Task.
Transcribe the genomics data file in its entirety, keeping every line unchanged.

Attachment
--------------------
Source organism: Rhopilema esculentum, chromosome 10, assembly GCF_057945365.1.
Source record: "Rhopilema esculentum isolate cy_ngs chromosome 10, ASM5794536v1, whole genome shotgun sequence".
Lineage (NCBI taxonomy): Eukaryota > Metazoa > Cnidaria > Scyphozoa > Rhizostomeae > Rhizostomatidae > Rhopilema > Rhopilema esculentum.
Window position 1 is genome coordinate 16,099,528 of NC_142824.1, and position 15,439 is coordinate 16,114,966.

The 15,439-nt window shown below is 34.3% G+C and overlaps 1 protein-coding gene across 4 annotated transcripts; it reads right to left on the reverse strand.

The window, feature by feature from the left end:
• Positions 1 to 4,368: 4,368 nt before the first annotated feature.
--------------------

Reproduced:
Source organism: Rhopilema esculentum, chromosome 10, assembly GCF_057945365.1.
Source record: "Rhopilema esculentum isolate cy_ngs chromosome 10, ASM5794536v1, whole genome shotgun sequence".
Lineage (NCBI taxonomy): Eukaryota > Metazoa > Cnidaria > Scyphozoa > Rhizostomeae > Rhizostomatidae > Rhopilema > Rhopilema esculentum.
Window position 1 is genome coordinate 16,099,528 of NC_142824.1, and position 15,439 is coordinate 16,114,966.

The 15,439-nt window shown below is 34.3% G+C and overlaps 1 protein-coding gene across 4 annotated transcripts; it reads right to left on the reverse strand.

The window, feature by feature from the left end:
• Positions 1 to 4,368: 4,368 nt before the first annotated feature.